The next verb, "afflicted" (in Hebrew = "anah") literally means "to look down on!" It then came to mean "to depress." Hence it is rendered "to afflict" (50 times in the King James Version). It also is translated "humble" 11 times or troubled or weakened! But, again, here is an unusual "twist" to one of these Psalm 88 words ... it is twice in the King James Version translated "sing!" Whatever the Psalm typifies and describes ... it is a "bittersweet" experience! The horrors of sin ... and the joys of atonement are pictured I believe.

And the last little word in the passage, "waves" translates "mishbar," a Hebrew noun meaning "a breaker." (From the verb = to burst, to crush!) Its first Bible use speaks of "the waves of death" in 2 Samuel 22:5. Again, watch this ironic twist of context! 2 Kings 19:3 --- "And they said unto him, Thus saith Hezekiah, This day is a day of trouble, and of rebuke, and blasphemy: for the children are come to the birth, and there is not strength to bring forth." This term so often used for death ... is now here used for birth! (Again in Isaiah 37:3 too!) And read Hosea 13:13 --- "The sorrows of a travailing woman shall come upon him: he is an unwise son; for he should not stay long in the place of the breaking forth of children." Jesus death ... our second birth! Glory to God!

And there are several parallel references in which our word appears in description of Jesus' Calvary ordeal! See Psalm 42:8 and Jonah 2:4 for examples. (Jonah was a type of Christ!)

Then our verse closes with "selah." It may just be a musical term indicating "Stop and think about this." Or it may come from a Hebrew verb that means "to lift up" ... indicating an acceleration of intensity in the Psalm! (Even more suffering?)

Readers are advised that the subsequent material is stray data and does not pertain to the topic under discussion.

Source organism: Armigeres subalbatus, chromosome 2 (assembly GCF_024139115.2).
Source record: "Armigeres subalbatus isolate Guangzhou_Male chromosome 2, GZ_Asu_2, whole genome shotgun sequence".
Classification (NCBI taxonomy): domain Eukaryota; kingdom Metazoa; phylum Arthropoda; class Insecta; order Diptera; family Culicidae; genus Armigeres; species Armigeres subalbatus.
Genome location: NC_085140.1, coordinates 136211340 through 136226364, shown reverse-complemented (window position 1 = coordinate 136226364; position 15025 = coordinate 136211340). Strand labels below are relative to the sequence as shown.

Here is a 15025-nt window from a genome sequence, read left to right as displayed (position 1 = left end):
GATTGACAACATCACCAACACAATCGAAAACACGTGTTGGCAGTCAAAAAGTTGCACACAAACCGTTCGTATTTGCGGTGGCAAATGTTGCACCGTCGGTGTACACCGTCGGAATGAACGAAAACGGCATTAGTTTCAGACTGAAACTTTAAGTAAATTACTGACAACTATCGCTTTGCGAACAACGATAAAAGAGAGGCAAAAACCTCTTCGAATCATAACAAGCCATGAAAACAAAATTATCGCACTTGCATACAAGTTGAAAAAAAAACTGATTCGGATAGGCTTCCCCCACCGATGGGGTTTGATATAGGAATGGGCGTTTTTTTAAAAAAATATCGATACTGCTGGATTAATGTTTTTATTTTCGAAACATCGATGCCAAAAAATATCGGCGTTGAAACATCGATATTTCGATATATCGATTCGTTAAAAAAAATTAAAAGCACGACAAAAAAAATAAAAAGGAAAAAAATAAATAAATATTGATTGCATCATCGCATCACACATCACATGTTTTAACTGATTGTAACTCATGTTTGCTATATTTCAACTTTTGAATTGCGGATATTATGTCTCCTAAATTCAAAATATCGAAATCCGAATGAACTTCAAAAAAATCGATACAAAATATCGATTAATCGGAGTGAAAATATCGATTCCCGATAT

This chapter of God's Word ought to make us ALL love Jesus more and more!

                                                                                      --- Dr. Mike Bagwell




PSALM 88 ... LESSON 7 ... (MONDAY, APRIL 12, 2004)

Today's verse is absolutely amazing!

"Thou hast laid me in the lowest pit, in darkness, in the deeps."  Psalm 88:6

The words "pit, darkness and deeps" are all used here to describe the place of the dead.

Two of our words, "pit and darkness," have either been used earlier or will be later in the Psalm.  Only "deeps" is peculiar to our verse.  It translates a Hebrew word "matzsolah" which means the very bottom(!!!) of something.  It literally means "to sink!"  The precious thing about the word is that it is twice used in Psalm 69, which is definitely talking about the Messiah, our Lord Jesus Christ (in many ways)!  In fact, we should study Psalm 69 sometime.